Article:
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July 1964

I Hated 'Drunkalogs'

Do gruesome stories about our drinking experiences really help anyone?

HOW do we bind newcomers into our fellowship? There are many ways, I'm sure, but several things that helped to hook me may be worth repeating. They are things that I once supposed I had outgrown. I even tried, after some sobriety, to abolish them in my own group. I have a different thought now.

Take, for instance, this business of the drunkalog, a talk that gives a blow-by-blow description of the horrors of drinking and ends with a brief "then I came into AA and am grateful that I don't drink any more." Speakers with long recitations of lost jobs, broken homes, bar-to-bar progression, eventually bored me; so at a closed meeting I tried to persuade the group conscience that we should have only speakers who, along with brief identification as an alcoholic, explained how they worked the program. "Good AA," I called it.

Well, the group conscience spoke, but it spoke to enlighten me. "Speaking in AA is not a performance, it's part of our own recovery. If it helps someone else, that's a dividend."

"True," I answered, "but how about the newcomer?" The overwhelming consensus was that the talks in the beginning that had helped most of us to identify our alcoholism weren't necessarily the type that satisfied us later on. Our frame of reference at first isn't much larger than our drinking experience. It takes time to sort out the significant facts in our own case, to understand such AA basics as the fact that alcoholism is a disease, a compulsion, and that after the first drink an alcoholic can no longer control the amount he'll take. Drunkalogs help nail down these facts for many of us.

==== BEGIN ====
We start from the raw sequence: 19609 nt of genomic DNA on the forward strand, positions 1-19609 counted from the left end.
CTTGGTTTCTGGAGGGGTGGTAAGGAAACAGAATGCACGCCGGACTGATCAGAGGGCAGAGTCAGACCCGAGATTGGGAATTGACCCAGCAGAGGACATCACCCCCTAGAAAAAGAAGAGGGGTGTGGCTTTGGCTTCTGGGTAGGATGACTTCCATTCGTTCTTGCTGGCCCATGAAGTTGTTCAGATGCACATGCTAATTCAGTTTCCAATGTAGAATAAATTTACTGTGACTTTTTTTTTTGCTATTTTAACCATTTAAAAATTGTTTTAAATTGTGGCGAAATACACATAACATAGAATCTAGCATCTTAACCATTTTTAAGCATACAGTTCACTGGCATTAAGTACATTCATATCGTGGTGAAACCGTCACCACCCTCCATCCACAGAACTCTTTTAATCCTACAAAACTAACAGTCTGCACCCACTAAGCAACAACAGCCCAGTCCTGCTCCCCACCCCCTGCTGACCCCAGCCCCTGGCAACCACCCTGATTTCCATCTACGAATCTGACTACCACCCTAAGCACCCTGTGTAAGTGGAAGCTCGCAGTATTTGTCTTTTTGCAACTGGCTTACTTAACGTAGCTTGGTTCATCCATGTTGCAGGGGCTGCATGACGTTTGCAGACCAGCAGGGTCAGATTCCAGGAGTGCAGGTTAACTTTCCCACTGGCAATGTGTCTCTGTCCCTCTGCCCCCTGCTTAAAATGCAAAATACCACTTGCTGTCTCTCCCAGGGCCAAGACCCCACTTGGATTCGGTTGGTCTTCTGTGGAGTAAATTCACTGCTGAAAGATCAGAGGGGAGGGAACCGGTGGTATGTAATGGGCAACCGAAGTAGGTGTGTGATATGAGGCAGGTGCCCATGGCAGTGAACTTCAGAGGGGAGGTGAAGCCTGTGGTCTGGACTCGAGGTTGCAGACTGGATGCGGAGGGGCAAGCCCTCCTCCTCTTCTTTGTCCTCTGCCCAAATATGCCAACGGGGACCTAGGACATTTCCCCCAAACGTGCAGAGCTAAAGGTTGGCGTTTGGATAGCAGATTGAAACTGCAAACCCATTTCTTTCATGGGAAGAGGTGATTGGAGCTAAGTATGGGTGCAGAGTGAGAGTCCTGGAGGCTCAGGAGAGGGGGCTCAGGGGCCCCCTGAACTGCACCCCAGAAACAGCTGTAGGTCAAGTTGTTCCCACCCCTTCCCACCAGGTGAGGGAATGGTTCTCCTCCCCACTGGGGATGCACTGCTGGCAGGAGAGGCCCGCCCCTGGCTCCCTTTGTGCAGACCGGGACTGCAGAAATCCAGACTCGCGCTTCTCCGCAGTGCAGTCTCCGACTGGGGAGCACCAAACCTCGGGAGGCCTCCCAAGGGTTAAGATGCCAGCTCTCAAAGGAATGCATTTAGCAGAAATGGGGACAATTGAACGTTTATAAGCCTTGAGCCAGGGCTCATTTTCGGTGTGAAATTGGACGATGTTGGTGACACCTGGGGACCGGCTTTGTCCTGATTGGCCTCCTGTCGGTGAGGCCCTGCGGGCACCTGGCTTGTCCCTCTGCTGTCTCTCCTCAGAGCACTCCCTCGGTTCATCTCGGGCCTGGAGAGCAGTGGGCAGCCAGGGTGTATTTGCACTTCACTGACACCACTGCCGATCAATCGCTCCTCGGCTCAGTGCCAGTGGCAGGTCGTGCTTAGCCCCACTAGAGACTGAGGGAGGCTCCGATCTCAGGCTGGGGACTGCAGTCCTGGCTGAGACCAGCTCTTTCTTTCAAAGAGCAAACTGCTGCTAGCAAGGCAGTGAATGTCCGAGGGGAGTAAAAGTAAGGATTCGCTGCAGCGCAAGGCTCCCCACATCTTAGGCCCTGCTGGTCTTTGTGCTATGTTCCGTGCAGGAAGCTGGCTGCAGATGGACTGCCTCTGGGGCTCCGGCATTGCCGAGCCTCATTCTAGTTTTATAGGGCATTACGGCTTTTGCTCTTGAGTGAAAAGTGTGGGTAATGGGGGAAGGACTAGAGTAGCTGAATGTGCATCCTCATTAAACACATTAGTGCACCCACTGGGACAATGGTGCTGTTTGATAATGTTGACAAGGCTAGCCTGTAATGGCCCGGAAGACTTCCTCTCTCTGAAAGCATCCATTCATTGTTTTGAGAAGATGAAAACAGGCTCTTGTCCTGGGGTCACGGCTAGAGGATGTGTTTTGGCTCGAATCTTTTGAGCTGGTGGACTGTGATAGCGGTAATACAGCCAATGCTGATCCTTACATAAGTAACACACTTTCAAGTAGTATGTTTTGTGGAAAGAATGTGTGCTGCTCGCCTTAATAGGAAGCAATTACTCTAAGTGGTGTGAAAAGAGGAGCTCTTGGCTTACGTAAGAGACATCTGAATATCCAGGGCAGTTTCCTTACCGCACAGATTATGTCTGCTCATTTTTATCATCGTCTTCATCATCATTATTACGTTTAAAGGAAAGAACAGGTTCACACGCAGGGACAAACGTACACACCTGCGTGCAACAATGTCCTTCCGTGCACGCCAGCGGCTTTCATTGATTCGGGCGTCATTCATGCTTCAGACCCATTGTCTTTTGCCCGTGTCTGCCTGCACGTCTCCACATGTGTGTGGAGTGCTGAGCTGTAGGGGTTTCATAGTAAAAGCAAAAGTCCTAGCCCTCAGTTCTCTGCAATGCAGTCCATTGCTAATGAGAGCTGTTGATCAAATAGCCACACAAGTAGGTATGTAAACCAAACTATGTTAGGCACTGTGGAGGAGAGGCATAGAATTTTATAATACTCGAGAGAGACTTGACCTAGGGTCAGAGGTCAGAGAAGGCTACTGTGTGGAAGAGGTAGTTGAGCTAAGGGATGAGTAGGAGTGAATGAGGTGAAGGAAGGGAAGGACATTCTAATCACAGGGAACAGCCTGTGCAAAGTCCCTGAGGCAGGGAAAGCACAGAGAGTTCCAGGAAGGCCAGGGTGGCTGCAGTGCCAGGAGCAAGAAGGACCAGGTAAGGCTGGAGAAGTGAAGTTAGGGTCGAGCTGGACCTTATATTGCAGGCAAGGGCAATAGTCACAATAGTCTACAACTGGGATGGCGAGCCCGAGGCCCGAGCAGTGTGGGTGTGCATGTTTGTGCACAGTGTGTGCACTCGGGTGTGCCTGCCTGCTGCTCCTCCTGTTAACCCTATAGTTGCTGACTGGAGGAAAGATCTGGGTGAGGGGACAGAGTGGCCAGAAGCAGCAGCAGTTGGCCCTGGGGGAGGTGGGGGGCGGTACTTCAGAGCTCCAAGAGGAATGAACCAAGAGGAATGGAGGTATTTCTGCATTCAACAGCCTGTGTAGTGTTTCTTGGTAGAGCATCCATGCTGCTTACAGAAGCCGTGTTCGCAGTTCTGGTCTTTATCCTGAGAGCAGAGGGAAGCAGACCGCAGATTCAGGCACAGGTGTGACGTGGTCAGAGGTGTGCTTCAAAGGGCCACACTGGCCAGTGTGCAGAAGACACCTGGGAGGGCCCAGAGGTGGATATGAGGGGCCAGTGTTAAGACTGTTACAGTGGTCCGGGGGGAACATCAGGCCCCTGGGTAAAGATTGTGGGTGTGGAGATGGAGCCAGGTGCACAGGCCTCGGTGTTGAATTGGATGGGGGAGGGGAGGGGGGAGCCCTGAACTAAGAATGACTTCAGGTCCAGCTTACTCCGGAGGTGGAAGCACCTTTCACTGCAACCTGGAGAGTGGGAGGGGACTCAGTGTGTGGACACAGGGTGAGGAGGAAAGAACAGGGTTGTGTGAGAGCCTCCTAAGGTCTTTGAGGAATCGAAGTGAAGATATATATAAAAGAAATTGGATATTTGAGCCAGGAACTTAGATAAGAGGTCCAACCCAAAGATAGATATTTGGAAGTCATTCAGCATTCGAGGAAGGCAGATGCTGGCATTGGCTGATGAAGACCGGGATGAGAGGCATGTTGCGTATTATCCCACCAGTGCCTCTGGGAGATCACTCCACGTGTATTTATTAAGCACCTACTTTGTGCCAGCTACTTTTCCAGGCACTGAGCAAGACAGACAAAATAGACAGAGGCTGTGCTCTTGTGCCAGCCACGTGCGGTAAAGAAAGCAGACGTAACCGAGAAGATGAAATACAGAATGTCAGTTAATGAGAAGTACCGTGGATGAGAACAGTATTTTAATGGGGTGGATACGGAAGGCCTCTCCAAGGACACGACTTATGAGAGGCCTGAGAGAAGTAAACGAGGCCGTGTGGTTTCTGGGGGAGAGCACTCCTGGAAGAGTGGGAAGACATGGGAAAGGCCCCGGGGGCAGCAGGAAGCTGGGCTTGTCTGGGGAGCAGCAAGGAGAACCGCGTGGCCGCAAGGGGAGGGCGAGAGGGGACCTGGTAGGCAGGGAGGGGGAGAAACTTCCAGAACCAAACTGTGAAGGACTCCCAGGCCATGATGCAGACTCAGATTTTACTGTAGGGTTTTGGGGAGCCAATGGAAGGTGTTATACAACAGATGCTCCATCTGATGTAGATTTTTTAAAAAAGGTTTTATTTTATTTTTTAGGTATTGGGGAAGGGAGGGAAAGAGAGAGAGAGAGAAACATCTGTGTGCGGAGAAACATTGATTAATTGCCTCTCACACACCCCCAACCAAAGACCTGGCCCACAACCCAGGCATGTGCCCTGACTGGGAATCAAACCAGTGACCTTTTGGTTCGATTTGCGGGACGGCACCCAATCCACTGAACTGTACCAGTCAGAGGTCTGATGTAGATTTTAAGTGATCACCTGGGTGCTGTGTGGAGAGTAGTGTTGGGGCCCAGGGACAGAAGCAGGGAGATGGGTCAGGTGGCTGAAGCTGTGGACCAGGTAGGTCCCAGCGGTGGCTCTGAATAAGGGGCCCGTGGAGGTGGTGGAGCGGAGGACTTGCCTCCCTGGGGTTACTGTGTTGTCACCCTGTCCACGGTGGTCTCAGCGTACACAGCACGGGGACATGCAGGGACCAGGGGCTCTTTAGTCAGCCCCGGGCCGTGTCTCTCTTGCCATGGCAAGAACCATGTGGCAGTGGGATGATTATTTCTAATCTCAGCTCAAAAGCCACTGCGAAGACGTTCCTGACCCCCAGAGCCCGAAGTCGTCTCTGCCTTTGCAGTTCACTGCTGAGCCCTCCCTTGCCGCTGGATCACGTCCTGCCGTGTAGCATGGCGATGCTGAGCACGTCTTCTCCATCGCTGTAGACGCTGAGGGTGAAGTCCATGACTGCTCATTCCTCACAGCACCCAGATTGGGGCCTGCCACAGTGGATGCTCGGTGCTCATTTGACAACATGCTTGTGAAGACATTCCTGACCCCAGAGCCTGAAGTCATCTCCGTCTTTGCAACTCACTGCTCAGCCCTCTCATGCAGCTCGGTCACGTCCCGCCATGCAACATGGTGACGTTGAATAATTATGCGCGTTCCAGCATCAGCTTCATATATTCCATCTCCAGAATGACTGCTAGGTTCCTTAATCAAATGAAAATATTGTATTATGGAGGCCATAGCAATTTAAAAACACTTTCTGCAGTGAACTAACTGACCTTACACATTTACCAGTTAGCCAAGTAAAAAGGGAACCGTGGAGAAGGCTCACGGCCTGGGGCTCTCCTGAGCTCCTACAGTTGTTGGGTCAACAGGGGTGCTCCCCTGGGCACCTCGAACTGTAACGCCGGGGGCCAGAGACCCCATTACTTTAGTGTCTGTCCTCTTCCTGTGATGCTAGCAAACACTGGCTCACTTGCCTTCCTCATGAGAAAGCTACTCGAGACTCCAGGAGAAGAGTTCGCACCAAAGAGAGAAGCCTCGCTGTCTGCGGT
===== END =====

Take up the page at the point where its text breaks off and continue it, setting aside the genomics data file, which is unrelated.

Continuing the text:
When we're new, we also need to feel a part of something bigger than our isolated selves. Laughter draws us into the family circle. Laughter at ourselves, at the ego-centered way in which, as practicing alcoholics, we had "handled" most of our human relationships. Laughter is a meaningful communication we share with one another.

Remember how wonderful was the first realization that we were understood, that others had felt the same guilt and remorse and could joke about fractured family relationships and lost opportunities? Remember how it felt to find that AA members weren't solemn-faced crepe-hangers, but gay people not averse to jokes? Irreverent jokes, too--not always appreciated by non-alcoholics, or members intent upon remodeling the group's behavior into a more conventional mold, but jokes that help create an emotional atmosphere of relaxed self-acceptance as alcoholics.

Our alcoholic behavior has, I believe, set us apart from conventional society, for a time, at least. At meetings, we hear this openly discussed, but in such a way that our very difference from civilians makes us feel more a part of the AA tribe. This belonging to AA was for me the beginning of self-respect.

Here's one saying I no longer believe to be true, but it gave me a feeling of purpose, even of destiny, when I first heard it: "Only an alcoholic can help an alcoholic." It was deeply satisfying to me to think that I could turn the liabilities of drunkenness into assets in order to help another. I don't now begrudge a newcomer the grace period when AA and alcoholism seem that simple.

Slowly, I have come to understand that the permissive attitude of an AA group is a healthy factor in our recovery. It makes it possible for us to offer brotherhood to every alcoholic without any reservation. It also makes it possible for me to continue to grow, to find new attitudes and to outgrow old ones, so that I may learn more about the art of loving and the art of healing.

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